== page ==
Brian Sholis, the new Associate Curator of Photography at the Cincinnati Art Museum, says from the start that he has no training—“none at all”—in Art History. He sees himself as “a contemporary art person who zeroed in on photography,” as he explained in an interview with Aeqai earlier this year. His undergraduate degree was in Urban Studies with a graduate degree in the visual culture of late 19th-early 20th century urban America, focusing on war memorials in New York City. Though the CAM is his first museum job, he was an independent curator in New York, mounting a photography show at a lower Manhattan non-profit gallery called apexart titled “The Permanent Way” about some of the ways that the national railroad system has shaped the American landscape. He worked as an editor at Artforum and subsequently at Aperture, and contributed a great many strong articles and reviews to those journals as well as Frieze, Print, plus a wide range of critical and catalogue essays. History is never very far from his mind when he looks at photography, but it also true that when he thinks about history, he tends to look for the sorts of traces historical events, processes, and actors have left in photographic images. He is intellectually happiest when he can combine what he calls “my American history brain with my photo brain.” Both, he has argued, are essential approaches to understanding how photography goes about its central task, which is to annotate the passing of time and the almost irrevocable losses associated with it.
When asked about some of the sorts of photographs and photographers he might like to see at the Museum, Sholis gave an answer that highlights his diverse interests and sensibility. He named the work of Ryan McGinley, a New York-based artist in his mid-thirties who “celebrates youth culture” by “photographing his friends skating and misbehaving.” They are, in his words, pictures of “surpassing beauty and strangeness” that “burn with the energy of youth.” Then he mentioned the work of Nathan Flint Baker, a Cincinnati artist who in the 1850s traveled to Egypt and photographed ruins with the better-known Leavitt Hunt before returning to Cincinnati and producing, so far as it is known, no additional photographs. The Museum has recently acquired an album of Middle East photographs that includes Baker materials and bought a significant and provocative McGinley print called “Petra (Pieces)” from 2013.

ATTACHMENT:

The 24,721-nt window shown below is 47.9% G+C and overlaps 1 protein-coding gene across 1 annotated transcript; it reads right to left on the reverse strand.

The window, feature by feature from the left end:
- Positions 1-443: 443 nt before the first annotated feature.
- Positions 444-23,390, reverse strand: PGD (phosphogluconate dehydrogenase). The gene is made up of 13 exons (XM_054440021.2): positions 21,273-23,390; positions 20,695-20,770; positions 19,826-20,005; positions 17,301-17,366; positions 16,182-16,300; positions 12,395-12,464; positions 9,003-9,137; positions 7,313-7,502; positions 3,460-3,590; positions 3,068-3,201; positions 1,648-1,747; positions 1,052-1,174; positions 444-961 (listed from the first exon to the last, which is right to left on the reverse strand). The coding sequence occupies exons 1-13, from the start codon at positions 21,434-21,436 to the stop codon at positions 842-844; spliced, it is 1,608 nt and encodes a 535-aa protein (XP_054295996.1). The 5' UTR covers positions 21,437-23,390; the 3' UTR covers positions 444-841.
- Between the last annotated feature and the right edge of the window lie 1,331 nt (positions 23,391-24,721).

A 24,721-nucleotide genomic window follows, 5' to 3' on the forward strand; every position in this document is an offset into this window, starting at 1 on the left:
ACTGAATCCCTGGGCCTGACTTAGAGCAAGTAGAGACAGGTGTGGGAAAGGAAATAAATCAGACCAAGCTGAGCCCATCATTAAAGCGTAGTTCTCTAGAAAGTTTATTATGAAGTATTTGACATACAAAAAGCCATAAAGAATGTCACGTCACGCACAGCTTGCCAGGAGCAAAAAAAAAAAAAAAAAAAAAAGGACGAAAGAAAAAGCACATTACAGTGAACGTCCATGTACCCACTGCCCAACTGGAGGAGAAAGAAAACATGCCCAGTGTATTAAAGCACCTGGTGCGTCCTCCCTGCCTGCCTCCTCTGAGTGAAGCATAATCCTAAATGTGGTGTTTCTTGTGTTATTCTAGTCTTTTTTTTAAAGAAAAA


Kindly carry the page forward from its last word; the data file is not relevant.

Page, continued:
McGinley is an interesting choice because it underlines the importance Sholis sees in paying close attention to the directions in which younger artists are leading an essentially young art form. Sholis is the CAM’s second dedicated curator of photography, following James Crump, whose interests tended to focus on what Sholis calls the “established masters of post-modern art photography,” artists like Thomas Struth and Hiroshi Sugimoto. Sholis finds himself drawn to “works of my own generation—artists in their 30s and 40s.” These, he says, are artists you will “not find in every collection” and allow a curator the excitement of working actively and directly with living artists whose body of work is still changing and taking new directions, potentially altering what both artists and audiences understand as the nature and capabilities of the art form.
In part, this is going to mean that his curatorial choices are not designed to put his audience at ease. The art that Sholis highlights challenges its viewers and especially the institutions that hope to show and collect this work. Photography is an art form whose practitioners do not find the taxonomies on which institutions like the encyclopedic art museum depend to be particularly interesting, and are less than willing to honor. Sholis argues that “the artists themselves don’t care,” for example, about the lines between still photography and video. While the very nature of the curator’s job is to help sketch out boundaries and suggest the shape of a discipline, with photography, “the boundaries are ever more porous,” Sholis notes. And as Sholis thinks about how the work of the youngest generation of artists is changing the field, he observes that it is harder to say for sure just what it would mean to be a curator. In the age of digital images, “What will a curator buy? A print? A print with a backup? A disk with a file? A file you might buy but not exactly own, as the artist continues to make changes to it?” What will it mean to be a curator when the job no longer includes being a connoisseur?